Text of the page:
For the last few years, a strange phenomenon has pervaded political discussion in Australia, mainly led by middle-aged, often religious, white men.
The term “woke” became the conservative pejorative of choice.
Action on climate change was “woke”. Protection of the rights of the rainbow community was “woke”. Indigenous recognition was “woke”.
Addressing inequality, corruption, women’s issues, multiculturalism, welfare – all “woke”.
In fact, anything that threatened the power and wealth of white Christian men was dismissed as “woke”.
Hearing people like George Pell and Tony Abbott misuse an African-American slang term just sounds ridiculous.
According to Merriam-Webster, “woke” means “aware of and actively attentive to important facts and issues (especially issues of racial and social justice).”
Since when did this become a bad thing?
In March last year, the SMH published an article titled ‘It’s our turn’: Inside the Christian Right conference plotting a political takeover
The article covered the “Church and State” conference held in Brisbane the previous weekend and how conservative Christian activists are attempting to grow their numbers and influence within the Coalition, and their belief that opposition to transgender rights would be key to their political success.
Speakers included George Pell, the Australian Christian Lobby’s Martyn Iles, Nationals Senator Matt Canavan and Liberal National MP George Christensen. In the past, the summit has featured Murdoch scribbler Miranda Divine and Liberal Senator Amanda Stoker.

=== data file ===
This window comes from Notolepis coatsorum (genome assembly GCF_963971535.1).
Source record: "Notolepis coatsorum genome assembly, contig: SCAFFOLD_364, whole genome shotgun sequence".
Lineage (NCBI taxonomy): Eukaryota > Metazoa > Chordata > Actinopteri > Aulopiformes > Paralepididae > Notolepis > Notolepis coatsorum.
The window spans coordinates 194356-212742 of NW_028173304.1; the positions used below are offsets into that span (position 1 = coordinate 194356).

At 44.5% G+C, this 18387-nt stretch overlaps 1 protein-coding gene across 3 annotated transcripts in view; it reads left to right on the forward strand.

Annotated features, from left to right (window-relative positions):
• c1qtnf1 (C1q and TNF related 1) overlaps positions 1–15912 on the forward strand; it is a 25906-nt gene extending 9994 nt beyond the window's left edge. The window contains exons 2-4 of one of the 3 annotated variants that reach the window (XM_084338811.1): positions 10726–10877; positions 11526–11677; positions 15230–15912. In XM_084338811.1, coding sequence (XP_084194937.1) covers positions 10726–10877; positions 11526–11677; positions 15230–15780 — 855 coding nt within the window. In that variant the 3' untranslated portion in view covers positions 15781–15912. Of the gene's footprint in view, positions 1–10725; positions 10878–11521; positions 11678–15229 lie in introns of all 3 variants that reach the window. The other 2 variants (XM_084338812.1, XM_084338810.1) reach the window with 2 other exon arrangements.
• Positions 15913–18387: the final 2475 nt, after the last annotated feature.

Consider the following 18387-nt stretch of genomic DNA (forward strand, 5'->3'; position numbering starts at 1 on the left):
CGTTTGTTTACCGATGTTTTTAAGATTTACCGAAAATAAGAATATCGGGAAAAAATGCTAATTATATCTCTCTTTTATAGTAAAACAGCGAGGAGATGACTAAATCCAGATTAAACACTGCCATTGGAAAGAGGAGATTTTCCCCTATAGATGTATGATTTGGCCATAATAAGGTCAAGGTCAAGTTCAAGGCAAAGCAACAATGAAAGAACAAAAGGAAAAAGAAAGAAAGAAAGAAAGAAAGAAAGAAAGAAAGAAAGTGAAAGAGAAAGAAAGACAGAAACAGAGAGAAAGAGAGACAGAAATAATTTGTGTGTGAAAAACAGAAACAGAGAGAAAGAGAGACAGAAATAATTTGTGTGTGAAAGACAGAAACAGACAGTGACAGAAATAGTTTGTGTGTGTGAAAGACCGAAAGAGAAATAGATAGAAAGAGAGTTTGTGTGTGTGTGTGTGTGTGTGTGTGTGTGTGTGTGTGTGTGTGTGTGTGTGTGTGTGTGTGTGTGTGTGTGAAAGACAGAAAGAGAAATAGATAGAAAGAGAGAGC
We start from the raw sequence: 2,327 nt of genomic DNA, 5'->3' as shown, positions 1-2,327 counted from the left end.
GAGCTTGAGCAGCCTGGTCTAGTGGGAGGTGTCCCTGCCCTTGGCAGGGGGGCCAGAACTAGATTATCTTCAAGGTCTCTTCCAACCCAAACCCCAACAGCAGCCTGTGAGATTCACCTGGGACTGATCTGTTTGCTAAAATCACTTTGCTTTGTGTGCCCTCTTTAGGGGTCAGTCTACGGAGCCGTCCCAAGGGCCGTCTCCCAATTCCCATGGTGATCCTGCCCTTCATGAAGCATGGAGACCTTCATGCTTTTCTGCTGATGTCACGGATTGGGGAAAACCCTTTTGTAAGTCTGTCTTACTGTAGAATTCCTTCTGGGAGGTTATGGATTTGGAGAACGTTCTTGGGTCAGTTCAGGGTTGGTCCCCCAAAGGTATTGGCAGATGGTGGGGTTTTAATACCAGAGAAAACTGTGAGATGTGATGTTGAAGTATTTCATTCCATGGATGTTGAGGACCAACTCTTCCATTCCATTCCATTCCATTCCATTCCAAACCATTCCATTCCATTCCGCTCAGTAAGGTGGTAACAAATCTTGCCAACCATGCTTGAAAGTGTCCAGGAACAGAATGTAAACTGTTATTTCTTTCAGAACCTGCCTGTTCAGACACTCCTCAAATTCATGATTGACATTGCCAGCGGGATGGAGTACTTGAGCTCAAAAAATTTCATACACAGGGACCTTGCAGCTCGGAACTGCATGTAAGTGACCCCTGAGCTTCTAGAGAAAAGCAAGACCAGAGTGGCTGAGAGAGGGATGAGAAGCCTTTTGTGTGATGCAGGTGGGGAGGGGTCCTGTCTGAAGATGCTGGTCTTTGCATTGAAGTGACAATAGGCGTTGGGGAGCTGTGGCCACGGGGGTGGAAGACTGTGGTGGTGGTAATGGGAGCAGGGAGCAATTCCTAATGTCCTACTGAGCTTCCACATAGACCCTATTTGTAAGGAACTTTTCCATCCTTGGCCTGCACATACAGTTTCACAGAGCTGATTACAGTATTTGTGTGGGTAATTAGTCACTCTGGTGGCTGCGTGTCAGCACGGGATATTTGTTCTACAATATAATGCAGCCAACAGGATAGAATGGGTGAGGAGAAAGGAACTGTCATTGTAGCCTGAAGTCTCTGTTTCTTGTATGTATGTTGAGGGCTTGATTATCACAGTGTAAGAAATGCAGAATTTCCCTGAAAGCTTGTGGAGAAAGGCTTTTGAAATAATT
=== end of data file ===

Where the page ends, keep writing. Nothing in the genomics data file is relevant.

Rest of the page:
The ACL director spoke at length about what he called “the transgender thing”, describing it as the weakest part of the LGBTQI rights movement because it was “where the lie is most fragile”. He said governments had “given up [their] God-given duty” to “punish those who do evil and reward those who do good”, and implied that behaviour viewed by the church as sinful should be outlawed. He also claimed that within a few years there will be enough of a Christian presence in parliament to send a “shockwave” through it.
Iles recounted a comment by his father that we needed “a good war” to sort this out because society would not be so concerned about climate change or gender identity if we were at war with China.
And it sure looks like the Morrison government heeded his advice, pre-selecting the odious Katherine Deves, drawing a “red line” in the Pacific, and telling us, on ANZAC day of all days, that we must prepare for war with China.
At the behest of this crowd, Morrison reinvigorated his push for a religious freedoms bill which provides those of faith with the means to discriminate against anyone on the basis of sex, sexuality, gender, race or disability if they can justify their discriminating behaviour in the name of their religion, or more specifically Christianity.
Stories of the infiltration of branches of the Coalition by the religious far right abound which may go a long way towards explaining why they failed so spectacularly at this election. The party members are not representative of broader Australia.
Morrison said in his first speech to parliament that Australia was not a secular country. He ignored the wishes of his electorate by abstaining from the vote on marriage equality. He “laid hands” on bushfire victims. And he promoted and surrounded himself with fellow Pentecostals like Alex Hawke, Stuart Robert and Ben Morton.
On Saturday, Australia rejected this march of the religious right to take over our parliament. They chose science over faith and compassion over coercion.
May 21, 2022, was the day Australia “woke” up.
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